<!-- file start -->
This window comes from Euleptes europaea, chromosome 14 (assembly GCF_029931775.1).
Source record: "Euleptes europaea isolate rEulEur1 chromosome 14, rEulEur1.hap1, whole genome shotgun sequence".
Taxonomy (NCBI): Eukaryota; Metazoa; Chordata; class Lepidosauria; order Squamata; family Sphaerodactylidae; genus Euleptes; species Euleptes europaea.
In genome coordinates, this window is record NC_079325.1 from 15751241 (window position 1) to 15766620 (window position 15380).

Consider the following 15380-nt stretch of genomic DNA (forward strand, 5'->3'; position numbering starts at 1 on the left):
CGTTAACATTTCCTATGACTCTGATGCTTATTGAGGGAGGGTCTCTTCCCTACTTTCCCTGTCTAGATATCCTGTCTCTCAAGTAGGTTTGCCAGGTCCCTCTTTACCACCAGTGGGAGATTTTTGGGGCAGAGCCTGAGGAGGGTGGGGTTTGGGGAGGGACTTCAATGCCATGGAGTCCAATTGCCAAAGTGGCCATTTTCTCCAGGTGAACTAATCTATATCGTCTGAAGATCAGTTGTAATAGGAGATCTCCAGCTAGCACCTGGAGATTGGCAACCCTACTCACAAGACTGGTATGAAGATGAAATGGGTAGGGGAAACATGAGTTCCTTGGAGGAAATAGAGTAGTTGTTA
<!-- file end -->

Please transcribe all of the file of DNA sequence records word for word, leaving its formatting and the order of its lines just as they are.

This window comes from Euleptes europaea, chromosome 14 (assembly GCF_029931775.1).
Source record: "Euleptes europaea isolate rEulEur1 chromosome 14, rEulEur1.hap1, whole genome shotgun sequence".
Taxonomy (NCBI): Eukaryota; Metazoa; Chordata; class Lepidosauria; order Squamata; family Sphaerodactylidae; genus Euleptes; species Euleptes europaea.
In genome coordinates, this window is record NC_079325.1 from 15751241 (window position 1) to 15766620 (window position 15380).

Consider the following 15380-nt stretch of genomic DNA (forward strand, 5'->3'; position numbering starts at 1 on the left):
CGTTAACATTTCCTATGACTCTGATGCTTATTGAGGGAGGGTCTCTTCCCTACTTTCCCTGTCTAGATATCCTGTCTCTCAAGTAGGTTTGCCAGGTCCCTCTTTACCACCAGTGGGAGATTTTTGGGGCAGAGCCTGAGGAGGGTGGGGTTTGGGGAGGGACTTCAATGCCATGGAGTCCAATTGCCAAAGTGGCCATTTTCTCCAGGTGAACTAATCTATATCGTCTGAAGATCAGTTGTAATAGGAGATCTCCAGCTAGCACCTGGAGATTGGCAACCCTACTCACAAGACTGGTATGAAGATGAAATGGGTAGGGGAAACATGAGTTCCTTGGAGGAAATAGAGTAGTTGTTA